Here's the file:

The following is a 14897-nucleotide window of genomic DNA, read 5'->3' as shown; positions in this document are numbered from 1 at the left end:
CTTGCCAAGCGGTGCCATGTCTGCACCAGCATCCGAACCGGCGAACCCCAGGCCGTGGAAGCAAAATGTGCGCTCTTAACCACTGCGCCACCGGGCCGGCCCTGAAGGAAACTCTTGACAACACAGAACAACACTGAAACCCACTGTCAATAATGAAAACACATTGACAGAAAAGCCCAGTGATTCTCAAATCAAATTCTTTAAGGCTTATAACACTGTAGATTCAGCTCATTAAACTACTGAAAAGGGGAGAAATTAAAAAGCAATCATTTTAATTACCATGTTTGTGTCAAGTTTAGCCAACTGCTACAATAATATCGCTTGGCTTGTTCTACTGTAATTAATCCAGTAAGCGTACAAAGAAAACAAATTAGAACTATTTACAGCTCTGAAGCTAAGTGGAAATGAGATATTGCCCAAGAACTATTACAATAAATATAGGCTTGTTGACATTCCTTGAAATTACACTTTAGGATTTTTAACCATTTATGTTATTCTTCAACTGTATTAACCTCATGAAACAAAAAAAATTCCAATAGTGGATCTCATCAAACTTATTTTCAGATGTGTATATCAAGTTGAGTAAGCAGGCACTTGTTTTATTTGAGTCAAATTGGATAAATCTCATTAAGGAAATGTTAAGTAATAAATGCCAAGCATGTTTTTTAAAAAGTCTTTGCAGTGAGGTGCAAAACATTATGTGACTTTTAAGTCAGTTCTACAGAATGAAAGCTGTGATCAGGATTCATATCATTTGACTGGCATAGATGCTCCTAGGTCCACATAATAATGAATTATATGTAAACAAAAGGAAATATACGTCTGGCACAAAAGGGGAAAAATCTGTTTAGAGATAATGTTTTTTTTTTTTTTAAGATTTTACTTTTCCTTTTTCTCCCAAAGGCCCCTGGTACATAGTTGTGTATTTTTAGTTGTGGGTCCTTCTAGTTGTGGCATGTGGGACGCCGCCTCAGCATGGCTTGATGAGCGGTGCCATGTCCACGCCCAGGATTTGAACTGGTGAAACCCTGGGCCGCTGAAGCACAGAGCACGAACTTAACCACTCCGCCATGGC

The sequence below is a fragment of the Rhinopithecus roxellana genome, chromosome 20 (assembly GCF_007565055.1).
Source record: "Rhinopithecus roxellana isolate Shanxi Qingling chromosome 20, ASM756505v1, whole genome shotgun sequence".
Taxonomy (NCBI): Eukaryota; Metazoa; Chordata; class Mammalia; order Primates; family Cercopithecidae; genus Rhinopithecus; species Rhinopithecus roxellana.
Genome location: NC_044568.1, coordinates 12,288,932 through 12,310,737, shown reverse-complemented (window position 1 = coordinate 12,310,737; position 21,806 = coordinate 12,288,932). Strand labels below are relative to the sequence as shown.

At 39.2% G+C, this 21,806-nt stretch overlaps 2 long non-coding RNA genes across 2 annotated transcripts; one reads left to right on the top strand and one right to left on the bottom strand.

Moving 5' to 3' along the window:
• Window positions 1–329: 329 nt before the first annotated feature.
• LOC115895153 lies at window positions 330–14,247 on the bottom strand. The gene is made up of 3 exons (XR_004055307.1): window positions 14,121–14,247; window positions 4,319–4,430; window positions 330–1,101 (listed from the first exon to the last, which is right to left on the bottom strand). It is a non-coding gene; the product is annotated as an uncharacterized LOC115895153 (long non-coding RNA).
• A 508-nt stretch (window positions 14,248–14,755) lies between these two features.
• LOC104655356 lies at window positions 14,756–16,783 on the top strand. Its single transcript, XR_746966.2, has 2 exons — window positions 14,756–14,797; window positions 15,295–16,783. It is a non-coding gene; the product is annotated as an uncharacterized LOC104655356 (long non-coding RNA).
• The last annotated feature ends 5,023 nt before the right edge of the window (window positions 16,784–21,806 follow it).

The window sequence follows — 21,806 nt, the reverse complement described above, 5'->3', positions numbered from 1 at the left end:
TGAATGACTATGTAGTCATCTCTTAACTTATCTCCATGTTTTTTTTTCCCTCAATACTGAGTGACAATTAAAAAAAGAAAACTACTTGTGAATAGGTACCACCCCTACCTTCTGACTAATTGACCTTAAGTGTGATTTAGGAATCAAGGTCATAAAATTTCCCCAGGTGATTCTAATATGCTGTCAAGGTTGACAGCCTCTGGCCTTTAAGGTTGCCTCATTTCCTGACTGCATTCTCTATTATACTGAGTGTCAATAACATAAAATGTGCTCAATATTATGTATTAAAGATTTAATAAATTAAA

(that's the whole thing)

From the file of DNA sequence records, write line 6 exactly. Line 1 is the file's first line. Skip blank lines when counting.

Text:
Genome location: NC_044568.1, coordinates 12,288,932 through 12,310,737, shown reverse-complemented (window position 1 = coordinate 12,310,737; position 21,806 = coordinate 12,288,932). Strand labels below are relative to the sequence as shown.